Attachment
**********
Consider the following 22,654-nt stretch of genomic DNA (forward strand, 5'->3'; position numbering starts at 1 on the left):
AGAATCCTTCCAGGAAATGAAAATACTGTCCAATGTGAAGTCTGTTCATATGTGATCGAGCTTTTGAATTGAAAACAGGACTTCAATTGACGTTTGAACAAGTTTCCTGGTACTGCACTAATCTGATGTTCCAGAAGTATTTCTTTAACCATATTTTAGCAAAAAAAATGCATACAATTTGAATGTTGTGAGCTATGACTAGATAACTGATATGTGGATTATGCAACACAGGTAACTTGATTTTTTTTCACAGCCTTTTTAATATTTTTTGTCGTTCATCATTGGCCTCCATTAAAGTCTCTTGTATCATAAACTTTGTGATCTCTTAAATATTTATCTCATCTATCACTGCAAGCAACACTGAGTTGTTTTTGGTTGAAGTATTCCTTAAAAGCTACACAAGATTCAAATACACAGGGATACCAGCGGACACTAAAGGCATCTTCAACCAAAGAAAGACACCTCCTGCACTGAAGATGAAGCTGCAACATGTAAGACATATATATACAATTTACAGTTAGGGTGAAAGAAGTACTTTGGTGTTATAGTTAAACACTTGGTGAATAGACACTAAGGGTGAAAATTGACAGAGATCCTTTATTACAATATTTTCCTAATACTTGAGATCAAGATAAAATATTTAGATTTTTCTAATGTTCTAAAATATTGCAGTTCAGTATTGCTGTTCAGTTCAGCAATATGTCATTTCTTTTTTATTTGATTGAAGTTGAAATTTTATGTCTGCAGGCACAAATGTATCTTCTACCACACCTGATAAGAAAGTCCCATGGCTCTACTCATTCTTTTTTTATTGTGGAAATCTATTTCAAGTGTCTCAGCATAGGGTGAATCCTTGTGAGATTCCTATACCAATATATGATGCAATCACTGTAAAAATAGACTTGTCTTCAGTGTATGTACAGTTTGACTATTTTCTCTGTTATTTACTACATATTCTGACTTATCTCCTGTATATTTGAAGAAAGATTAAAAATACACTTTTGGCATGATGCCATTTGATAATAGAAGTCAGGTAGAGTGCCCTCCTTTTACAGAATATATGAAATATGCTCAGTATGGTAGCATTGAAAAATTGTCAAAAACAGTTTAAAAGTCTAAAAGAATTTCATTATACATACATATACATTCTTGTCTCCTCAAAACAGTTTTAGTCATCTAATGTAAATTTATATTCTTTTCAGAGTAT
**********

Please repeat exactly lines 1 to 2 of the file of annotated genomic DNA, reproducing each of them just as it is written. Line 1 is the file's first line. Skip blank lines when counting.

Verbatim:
Consider the following 22,654-nt stretch of genomic DNA (forward strand, 5'->3'; position numbering starts at 1 on the left):
AGAATCCTTCCAGGAAATGAAAATACTGTCCAATGTGAAGTCTGTTCATATGTGATCGAGCTTTTGAATTGAAAACAGGACTTCAATTGACGTTTGAACAAGTTTCCTGGTACTGCACTAATCTGATGTTCCAGAAGTATTTCTTTAACCATATTTTAGCAAAAAAAATGCATACAATTTGAATGTTGTGAGCTATGACTAGATAACTGATATGTGGATTATGCAACACAGGTAACTTGATTTTTTTTCACAGCCTTTTTAATATTTTTTGTCGTTCATCATTGGCCTCCATTAAAGTCTCTTGTATCATAAACTTTGTGATCTCTTAAATATTTATCTCATCTATCACTGCAAGCAACACTGAGTTGTTTTTGGTTGAAGTATTCCTTAAAAGCTACACAAGATTCAAATACACAGGGATACCAGCGGACACTAAAGGCATCTTCAACCAAAGAAAGACACCTCCTGCACTGAAGATGAAGCTGCAACATGTAAGACATATATATACAATTTACAGTTAGGGTGAAAGAAGTACTTTGGTGTTATAGTTAAACACTTGGTGAATAGACACTAAGGGTGAAAATTGACAGAGATCCTTTATTACAATATTTTCCTAATACTTGAGATCAAGATAAAATATTTAGATTTTTCTAATGTTCTAAAATATTGCAGTTCAGTATTGCTGTTCAGTTCAGCAATATGTCATTTCTTTTTTATTTGATTGAAGTTGAAATTTTATGTCTGCAGGCACAAATGTATCTTCTACCACACCTGATAAGAAAGTCCCATGGCTCTACTCATTCTTTTTTTATTGTGGAAATCTATTTCAAGTGTCTCAGCATAGGGTGAATCCTTGTGAGATTCCTATACCAATATATGATGCAATCACTGTAAAAATAGACTTGTCTTCAGTGTATGTACAGTTTGACTATTTTCTCTGTTATTTACTACATATTCTGACTTATCTCCTGTATATTTGAAGAAAGATTAAAAATACACTTTTGGCATGATGCCATTTGATAATAGAAGTCAGGTAGAGTGCCCTCCTTTTACAGAATATATGAAATATGCTCAGTATGGTAGCATTGAAAAATTGTCAAAAACAGTTTAAAAGTCTAAAAGAATTTCATTATACATACATATACATTCTTGTCTCCTCAAAACAGTTTTAGTCATCTAATGTAAATTTATATTCTTTTCAGAGTAT